Holy Asides
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July 13, 2016, 10:06 PM

Reflections on the Mission to El Salvador


Between the sermon on July 3rd and the Coffee Hour presentation on the 10th, much has been reflected upon and spoken about by the Mission team to El Salvador. From the engagement with the people of El Sitio and learning about the Massacre in Copapayo to working at the Centro Arte para la Paz and interacting with the community on the plaza of Suchitoto, I think that it was a positive and enlightening experience for all who were present. I echo the main points of all who have spoken, but I want to add a few minor and/or personal reflections.

The protection and blessing of God, and the power of the prayers of the people of St. Joseph’s are very real. There were 18 of us that went on this trip. There were no forgotten passports, lost luggage, delays, missed flights, or problems with immigration or customs. The bus to take us to Suchitoto was there upon our arrival. Sister Peggy was incredulous that we were on time, because that never happens… especially with a group of our size. Any way we traveled, van, bus, truck, or boat, there was enough room for everyone and everywhere we traveled we stayed together without misplacing anyone. This was pretty amazing. And the presence of God was certainly surrounding us.

Speaking of experiencing God’s presence, one of my personal joys was in the time that we spent in worship and prayer at the beginning and close of each day. Several different people led in singing, devotions, and prayer during the week. It was an anchor to reconnect with one another, share our experiences, and give praise to God. 

At the end of the first worship/devotional time, I gave an extra medallion to each person. I asked that they pray about who they might give it to as they encountered people throughout the week. At the time, I had hoped that everyone would have the courage and the willingness to do just that, especially those in their teens and twenties. In hindsight, it is very funny, because giving those medallions away was one of the highlights of their trip. Each day, I was asked if I had any extra to give away. Some even gave their own personal medallions away as well. Their enthusiasm and joy was such a blessing and encouragement to me.

Sister Peggy O’Neill is the aunt of Rob O’Neill. This relationship was one of the primary reasons that we made El Salvador our mission trip destination. Sister Peggy has been in this community for thirty years. She was there in the midst of the Civil War that took place from 1980-1992. She was there for the rebuilding and restoration. In 2005, Sister Peggy was able to found the Centro Arte para la Paz (the Center for Art and Peace), which is on the grounds of Santa Imelda School and Convent, which operated from 1917 until the Sisters of the Annunciation were forced to flee in 1980. It lay abandoned for 25 years, until this community project began. I could comment on a plethora of things Sister Peggy has done for the communities in and around Suchitoto, but there is too much to put in this space. Indeed, when someone did attempt sharing, she waved for him to stop. But, hidden beneath her accomplishments there is a greater principle at work. She has been there for thirty years. Thirty years solidifies trust. Thirty years provides a different level of respect. Thirty years signifies commitment. It is impossible to overvalue the significance of this type of relationship, and the effect that it has in and through the community is impossible to deny. This type of longevity in service is rare in our transient, upward mobile society and is often times seen as a negative, especially within the church world, where long tenures are frowned upon. However, in the case of Sister Peggy, she gains more and more influence for the center and the communities because of the length of her service.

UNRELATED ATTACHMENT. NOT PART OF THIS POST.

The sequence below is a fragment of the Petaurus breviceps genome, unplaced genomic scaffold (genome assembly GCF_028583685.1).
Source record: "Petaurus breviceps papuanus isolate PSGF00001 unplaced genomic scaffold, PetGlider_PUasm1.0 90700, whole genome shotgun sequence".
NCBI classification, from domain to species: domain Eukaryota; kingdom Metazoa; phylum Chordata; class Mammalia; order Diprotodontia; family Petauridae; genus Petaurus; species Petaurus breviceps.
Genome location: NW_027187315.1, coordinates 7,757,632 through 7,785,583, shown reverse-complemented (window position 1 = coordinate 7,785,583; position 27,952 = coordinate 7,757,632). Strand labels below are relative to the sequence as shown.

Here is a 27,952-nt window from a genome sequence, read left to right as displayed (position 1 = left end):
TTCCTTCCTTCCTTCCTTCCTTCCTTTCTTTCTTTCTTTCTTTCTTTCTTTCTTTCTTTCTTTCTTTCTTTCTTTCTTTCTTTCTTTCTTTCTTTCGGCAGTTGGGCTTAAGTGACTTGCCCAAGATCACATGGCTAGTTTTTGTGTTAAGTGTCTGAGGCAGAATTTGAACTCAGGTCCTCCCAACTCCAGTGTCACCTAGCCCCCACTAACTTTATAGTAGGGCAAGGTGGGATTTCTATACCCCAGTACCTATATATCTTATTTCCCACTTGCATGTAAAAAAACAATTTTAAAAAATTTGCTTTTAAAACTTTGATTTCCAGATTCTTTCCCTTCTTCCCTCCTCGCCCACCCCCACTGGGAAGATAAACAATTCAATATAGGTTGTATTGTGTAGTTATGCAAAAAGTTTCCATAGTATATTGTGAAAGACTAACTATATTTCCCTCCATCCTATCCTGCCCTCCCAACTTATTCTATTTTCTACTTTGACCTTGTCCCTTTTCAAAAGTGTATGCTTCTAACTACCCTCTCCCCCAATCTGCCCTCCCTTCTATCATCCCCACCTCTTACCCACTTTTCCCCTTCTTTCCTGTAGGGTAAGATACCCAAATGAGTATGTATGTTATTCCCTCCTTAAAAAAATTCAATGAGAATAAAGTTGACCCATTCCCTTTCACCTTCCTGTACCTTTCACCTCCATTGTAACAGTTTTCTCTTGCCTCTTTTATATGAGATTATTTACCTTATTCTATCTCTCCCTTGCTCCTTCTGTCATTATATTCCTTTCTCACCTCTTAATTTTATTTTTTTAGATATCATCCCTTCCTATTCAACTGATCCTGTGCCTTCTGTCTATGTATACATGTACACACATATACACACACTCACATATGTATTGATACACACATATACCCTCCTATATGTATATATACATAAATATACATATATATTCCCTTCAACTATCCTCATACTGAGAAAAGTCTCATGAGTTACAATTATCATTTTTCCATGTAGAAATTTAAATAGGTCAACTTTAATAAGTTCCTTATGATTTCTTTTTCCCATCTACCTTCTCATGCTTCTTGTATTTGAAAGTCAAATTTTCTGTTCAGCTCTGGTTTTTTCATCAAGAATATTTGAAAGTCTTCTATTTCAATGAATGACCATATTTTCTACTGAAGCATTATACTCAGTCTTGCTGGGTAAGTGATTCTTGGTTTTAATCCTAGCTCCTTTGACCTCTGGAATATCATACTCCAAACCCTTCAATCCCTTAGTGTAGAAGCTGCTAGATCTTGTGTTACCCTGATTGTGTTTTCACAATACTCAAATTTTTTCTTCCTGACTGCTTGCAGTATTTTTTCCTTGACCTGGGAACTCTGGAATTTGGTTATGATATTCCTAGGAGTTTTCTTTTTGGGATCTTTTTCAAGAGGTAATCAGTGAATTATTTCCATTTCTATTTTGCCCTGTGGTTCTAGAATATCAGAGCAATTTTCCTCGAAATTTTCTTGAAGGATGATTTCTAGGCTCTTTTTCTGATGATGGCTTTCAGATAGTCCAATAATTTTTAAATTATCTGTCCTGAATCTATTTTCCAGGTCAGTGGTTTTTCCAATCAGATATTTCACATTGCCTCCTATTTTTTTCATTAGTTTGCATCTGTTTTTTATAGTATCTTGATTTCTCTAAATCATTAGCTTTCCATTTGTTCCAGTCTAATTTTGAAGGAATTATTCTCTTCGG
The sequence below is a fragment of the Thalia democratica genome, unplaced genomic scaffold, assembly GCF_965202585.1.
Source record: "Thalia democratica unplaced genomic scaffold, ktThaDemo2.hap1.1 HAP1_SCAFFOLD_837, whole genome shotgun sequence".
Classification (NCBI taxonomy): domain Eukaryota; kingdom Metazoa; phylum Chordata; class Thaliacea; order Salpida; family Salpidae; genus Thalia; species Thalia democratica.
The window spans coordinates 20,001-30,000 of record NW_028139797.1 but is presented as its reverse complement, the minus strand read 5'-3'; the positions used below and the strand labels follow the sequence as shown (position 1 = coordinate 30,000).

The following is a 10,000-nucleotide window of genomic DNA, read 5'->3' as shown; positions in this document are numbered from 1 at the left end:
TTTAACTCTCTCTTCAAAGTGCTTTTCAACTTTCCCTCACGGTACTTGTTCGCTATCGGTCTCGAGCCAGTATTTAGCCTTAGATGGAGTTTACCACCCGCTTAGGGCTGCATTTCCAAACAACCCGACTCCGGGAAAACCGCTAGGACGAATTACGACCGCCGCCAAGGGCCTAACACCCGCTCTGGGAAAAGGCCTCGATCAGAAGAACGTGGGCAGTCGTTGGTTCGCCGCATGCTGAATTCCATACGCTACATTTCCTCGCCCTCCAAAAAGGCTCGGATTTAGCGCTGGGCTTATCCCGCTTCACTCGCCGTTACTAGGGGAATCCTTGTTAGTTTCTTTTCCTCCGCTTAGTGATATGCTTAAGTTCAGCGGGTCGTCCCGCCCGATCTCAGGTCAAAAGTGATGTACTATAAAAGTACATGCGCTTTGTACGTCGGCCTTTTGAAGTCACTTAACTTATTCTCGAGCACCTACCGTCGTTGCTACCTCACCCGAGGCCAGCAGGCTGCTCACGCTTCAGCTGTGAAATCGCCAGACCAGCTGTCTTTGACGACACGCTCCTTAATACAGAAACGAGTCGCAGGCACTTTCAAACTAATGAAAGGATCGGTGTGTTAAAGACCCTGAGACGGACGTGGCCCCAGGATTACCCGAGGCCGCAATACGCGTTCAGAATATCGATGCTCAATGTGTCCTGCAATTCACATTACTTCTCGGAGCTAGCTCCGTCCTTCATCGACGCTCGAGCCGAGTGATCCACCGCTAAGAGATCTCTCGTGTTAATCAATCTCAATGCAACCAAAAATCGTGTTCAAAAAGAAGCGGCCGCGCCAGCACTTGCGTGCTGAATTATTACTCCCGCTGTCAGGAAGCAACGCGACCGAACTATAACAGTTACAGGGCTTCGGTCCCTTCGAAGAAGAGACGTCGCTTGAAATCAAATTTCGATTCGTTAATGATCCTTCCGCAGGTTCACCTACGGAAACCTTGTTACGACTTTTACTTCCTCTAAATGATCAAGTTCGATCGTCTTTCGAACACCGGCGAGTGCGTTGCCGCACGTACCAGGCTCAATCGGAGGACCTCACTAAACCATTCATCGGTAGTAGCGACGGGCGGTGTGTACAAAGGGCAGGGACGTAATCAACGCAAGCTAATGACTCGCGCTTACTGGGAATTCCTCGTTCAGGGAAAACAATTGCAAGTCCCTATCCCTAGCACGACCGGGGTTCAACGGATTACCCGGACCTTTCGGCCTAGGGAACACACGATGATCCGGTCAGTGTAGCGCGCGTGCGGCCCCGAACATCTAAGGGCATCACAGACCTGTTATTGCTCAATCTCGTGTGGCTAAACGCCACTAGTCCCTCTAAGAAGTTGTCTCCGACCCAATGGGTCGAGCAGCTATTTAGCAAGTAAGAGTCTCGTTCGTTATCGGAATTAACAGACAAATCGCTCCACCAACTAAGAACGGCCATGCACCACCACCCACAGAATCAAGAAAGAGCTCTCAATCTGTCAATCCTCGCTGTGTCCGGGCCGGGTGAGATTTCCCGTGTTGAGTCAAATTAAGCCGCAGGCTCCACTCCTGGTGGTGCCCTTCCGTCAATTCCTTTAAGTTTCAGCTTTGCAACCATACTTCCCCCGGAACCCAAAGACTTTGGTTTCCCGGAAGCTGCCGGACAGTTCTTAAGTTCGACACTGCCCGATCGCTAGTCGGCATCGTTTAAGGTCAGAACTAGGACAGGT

Finally, on a very personal note, I loved the fact that I was able to share this mission trip experience with my two daughters. Mary Brigid has been wanting to go on a mission trip for years, at least since CC went on hers to Northern Ireland. It was a delight to experience their joy, their wonder, and their excitement, as well as share with them my own. It was one of those events that forged bonds with one another, and I am grateful for the opportunity to grow nearer to Christ and them through this mission trip to Suchitoto, El Salvador.


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